An all-arthroscopic rotator cuff repair demands a high level of technical skill and is associated with a steep learning curve. It is well accepted that small rotator cuff tears or partial tears can be more difficult than large or even massive tears to repair. Part of the reason is the difficulty in visualizing the tear, as well as important surrounding structures, during repair. To improve visibility during the repair process, we have introduced a second arthroscopic camera. Two cameras allow the surgeon to observe the rotator cuff from both the articular and bursal sides. We find this technique has merit in small or partial-thickness rotator cuff tears; however, there may be other applications. PMID:25685668

Tuttle, John R.; Ramos, Paul; DaSilva, Manuel F.

2014-01-01

165

CT-Based Interstitial HDR Brachytherapy  

Microsoft Academic Search

Purpose: Development, application and evaluation of a CT-guided implantation technique and a fully CT-based treatment planning procedure for brachytherapy. Methods and Materials: A brachytherapy procedure based on CT-guided implantation technique and CT-based treatment planning has been developed and clinical evaluated. For this purpose a software system (PROMETHEUS) for the 3D reconstruction of brachytherapy catheters and patient anatomy using only CT

Christos Kolotas; Dimos Baltas; Nikolaos Zamboglou

1999-01-01

166

Image-based brachytherapy for cervical cancer.  

PubMed

Cervical cancer is the third most common cancer in women worldwide; definitive radiation therapy and concurrent chemotherapy is the accepted standard of care for patients with node positive or locally advanced tumors > 4 cm. Brachytherapy is an important part of definitive radiotherapy shown to improve overall survival. While results for two-dimensional X-ray based brachytherapy have been good in terms of local control especially for early stage disease, unexplained toxicities and treatment failures remain. Improvements in brachytherapy planning have more recently paved the way for three-dimensional image-based brachytherapy with volumetric optimization which increases tumor control, reduces toxicity, and helps predict outcomes. Advantages of image-based brachytherapy include: improved tumor coverage (especially for large volume disease), decreased dose to critical organs (especially for small cervix), confirmation of applicator placement, and accounting for sigmoid colon dose. A number of modalities for image-based brachytherapy have emerged including: magnetic resonance imaging (MRI), computed tomography (CT), CT-MRI hybrid, and ultrasound with respective benefits and outcomes data. For practical application of image-based brachytherapy the Groupe Europeen de Curietherapie-European Society for Therapeutic Radiology and Oncology Working Group and American Brachytherapy Society working group guideline serve as invaluable tools, additionally here-in we outline our institutional clinical integration of these guidelines. While the body of literature supporting image-based brachytherapy continues to evolve a number of uncertainties and challenges remain including: applicator reconstruction, increasing resource/cost demands, mobile four-dimensional targets and organs-at-risk, and accurate contouring of "grey zones" to avoid marginal miss. Ongoing studies, including the prospective EMBRACE (an international study of MRI-guided brachytherapy in locally advanced cervical cancer) trial, along with continued improvements in imaging, contouring, quality assurance, physics, and brachytherapy delivery promise to perpetuate the advancement of image-based brachytherapy to optimize outcomes for cervical cancer patients. PMID:25493230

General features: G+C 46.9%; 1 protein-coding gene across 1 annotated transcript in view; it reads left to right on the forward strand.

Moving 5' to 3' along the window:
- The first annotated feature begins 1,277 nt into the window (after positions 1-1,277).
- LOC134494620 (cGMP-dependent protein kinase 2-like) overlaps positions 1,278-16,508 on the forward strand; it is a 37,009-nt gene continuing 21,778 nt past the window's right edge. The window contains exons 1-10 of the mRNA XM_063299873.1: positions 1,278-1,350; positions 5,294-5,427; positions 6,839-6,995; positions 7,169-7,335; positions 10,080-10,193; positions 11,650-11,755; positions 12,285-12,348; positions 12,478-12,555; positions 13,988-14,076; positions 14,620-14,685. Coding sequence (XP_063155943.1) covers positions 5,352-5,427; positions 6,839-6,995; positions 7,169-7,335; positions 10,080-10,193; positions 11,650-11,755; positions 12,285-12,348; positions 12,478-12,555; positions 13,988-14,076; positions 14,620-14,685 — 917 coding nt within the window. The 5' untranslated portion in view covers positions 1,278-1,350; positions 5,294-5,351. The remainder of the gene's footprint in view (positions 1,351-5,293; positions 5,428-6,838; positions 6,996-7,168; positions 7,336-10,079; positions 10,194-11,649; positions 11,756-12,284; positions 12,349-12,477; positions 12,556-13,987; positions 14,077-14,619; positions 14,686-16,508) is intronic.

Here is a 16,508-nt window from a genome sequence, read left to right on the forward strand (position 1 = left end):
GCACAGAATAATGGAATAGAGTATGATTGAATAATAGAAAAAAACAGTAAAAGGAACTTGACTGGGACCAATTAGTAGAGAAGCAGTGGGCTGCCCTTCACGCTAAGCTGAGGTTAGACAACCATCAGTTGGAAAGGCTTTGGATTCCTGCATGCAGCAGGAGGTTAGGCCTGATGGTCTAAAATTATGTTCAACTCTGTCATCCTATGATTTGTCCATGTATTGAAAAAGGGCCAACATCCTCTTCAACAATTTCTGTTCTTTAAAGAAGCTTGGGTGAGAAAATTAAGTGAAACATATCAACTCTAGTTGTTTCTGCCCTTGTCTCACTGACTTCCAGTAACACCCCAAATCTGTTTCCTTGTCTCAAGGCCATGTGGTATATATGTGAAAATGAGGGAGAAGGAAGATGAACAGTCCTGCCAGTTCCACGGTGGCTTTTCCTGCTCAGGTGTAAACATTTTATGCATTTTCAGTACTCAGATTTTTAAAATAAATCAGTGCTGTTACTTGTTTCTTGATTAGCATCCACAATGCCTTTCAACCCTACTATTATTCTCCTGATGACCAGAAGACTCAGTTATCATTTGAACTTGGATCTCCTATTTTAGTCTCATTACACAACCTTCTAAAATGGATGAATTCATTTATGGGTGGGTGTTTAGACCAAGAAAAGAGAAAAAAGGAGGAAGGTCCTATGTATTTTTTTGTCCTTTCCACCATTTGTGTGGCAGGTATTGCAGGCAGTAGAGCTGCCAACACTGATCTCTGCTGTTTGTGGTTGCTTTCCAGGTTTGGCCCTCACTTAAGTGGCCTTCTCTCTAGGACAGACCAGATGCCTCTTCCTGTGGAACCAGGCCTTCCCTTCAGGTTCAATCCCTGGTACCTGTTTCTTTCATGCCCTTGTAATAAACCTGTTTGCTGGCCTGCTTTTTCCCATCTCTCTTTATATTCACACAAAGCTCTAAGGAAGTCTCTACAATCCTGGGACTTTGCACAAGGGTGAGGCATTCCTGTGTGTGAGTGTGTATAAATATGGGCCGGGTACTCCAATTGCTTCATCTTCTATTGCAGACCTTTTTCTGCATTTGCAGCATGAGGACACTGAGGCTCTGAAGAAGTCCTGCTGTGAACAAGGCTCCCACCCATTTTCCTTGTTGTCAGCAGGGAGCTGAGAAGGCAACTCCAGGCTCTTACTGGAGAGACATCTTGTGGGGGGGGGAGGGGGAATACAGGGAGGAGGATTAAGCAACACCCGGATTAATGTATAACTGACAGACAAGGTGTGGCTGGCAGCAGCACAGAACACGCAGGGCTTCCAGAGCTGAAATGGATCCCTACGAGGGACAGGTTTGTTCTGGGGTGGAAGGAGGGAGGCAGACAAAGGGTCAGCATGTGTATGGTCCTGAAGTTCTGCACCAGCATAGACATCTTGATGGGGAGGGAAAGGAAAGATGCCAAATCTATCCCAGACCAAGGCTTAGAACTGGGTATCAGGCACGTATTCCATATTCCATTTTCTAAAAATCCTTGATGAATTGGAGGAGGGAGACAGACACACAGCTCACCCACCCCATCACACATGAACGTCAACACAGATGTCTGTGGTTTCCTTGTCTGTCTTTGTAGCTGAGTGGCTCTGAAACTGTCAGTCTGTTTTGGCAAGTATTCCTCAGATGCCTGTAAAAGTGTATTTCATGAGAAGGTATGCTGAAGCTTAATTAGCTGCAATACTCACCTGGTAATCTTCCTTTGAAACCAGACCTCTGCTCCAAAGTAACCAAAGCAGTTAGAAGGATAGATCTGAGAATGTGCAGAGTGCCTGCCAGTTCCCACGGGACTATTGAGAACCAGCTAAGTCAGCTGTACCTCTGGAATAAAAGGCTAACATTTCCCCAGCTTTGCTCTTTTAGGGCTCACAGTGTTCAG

Vargo, John A; Beriwal, Sushil

2014-12-10

167

Bipolar hemiarthroplasty for chronic rotator cuff tear arthropathy  

Microsoft Academic Search

Massive rotator cuff tears associated with glenohumeral arthritis are currently an unsolvable clinical entity. We review our series of 14 patients with rotator cuff tear arthropathy (RCTA) who underwent a bipolar prosthesis of the shoulder. The average follow up was 27.8 months (range, 24–48 months), and the average age was 71 years (range, 57–84 years). Of these 14 patients, 9

Ioannis K. Sarris; Nicholas G. Papadimitriou; Dean G. Sotereanos

2003-01-01

168

Advances in biology and mechanics of rotator cuff repair.  

PubMed

High initial fixation strength, mechanical stability and biological healing of the tendon-to-bone interface are the main goals after rotator cuff repair surgery. Advances in the understanding of rotator cuff biology and biomechanics as well as improvements in surgical techniques have led to the development of new strategies that may allow a tendon-to-bone interface healing process, rather than the formation of a fibrovascular scar tissue. Although single-row repair remains the most cost-effective technique to address a rotator cuff tear, some biological intervention has been recently introduced to improve tissue healing and clinical outcome of rotator cuff repair. Animal models are critical to ensure safety and efficacy of new treatment strategies; however, although rat shoulders as well as sheep and goats are considered the most appropriate models for studying rotator cuff pathology, no one of them can fully reproduce the human condition. Emerging therapies involve growth factors, stem cells and tissue engineering. Experimental application of growth factors and platelet-rich plasma demonstrated promising results, but has not yet been transferred into standardized clinical practice. Although preclinical animal studies showed promising results on the efficacy of enhanced biological approaches, application of these techniques in human rotator cuff repairs is still very limited. Randomized controlled clinical trials and post-marketing surveillance are needed to clearly prove the clinical efficacy and define proper indications for the use of combined biological approaches. The following review article outlines the state of the art of rotator cuff repair and the use of growth factors, scaffolds and stem cells therapy, providing future directions to improve tendon healing after rotator cuff repair. Level of evidence Expert opinion, Level V. PMID:25573661